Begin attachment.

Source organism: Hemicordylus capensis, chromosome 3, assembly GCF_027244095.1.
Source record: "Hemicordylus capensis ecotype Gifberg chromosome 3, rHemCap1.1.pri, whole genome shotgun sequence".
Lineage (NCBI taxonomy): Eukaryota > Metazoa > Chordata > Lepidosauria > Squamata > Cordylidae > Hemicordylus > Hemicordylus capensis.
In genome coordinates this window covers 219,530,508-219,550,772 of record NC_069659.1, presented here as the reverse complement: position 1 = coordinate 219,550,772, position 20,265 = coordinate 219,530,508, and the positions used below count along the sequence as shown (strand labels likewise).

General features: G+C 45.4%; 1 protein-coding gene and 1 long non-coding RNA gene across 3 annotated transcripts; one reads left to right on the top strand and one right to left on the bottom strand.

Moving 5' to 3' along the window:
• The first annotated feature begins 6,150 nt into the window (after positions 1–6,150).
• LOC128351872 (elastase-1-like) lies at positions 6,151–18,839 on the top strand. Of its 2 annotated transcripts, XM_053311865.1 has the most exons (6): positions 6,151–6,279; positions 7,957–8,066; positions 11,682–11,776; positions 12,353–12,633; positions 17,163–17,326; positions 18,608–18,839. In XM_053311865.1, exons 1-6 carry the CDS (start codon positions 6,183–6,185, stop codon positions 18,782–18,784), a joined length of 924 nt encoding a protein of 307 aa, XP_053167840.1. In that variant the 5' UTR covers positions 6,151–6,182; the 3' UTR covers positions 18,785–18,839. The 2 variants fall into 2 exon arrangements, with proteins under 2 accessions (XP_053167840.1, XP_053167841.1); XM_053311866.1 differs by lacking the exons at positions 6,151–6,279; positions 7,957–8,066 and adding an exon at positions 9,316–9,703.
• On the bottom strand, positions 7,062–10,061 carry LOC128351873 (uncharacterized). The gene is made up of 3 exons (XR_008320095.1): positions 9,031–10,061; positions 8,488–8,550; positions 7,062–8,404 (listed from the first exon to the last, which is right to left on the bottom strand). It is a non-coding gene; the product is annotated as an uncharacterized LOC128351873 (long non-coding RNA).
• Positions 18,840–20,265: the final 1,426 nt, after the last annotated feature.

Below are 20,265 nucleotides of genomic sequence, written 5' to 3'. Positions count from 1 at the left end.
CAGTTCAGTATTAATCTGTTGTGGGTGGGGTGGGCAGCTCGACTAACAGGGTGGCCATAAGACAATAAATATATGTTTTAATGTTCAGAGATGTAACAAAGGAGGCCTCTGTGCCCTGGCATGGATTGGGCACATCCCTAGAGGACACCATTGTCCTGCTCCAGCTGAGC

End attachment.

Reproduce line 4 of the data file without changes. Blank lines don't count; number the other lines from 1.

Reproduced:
In genome coordinates this window covers 219,530,508-219,550,772 of record NC_069659.1, presented here as the reverse complement: position 1 = coordinate 219,550,772, position 20,265 = coordinate 219,530,508, and the positions used below count along the sequence as shown (strand labels likewise).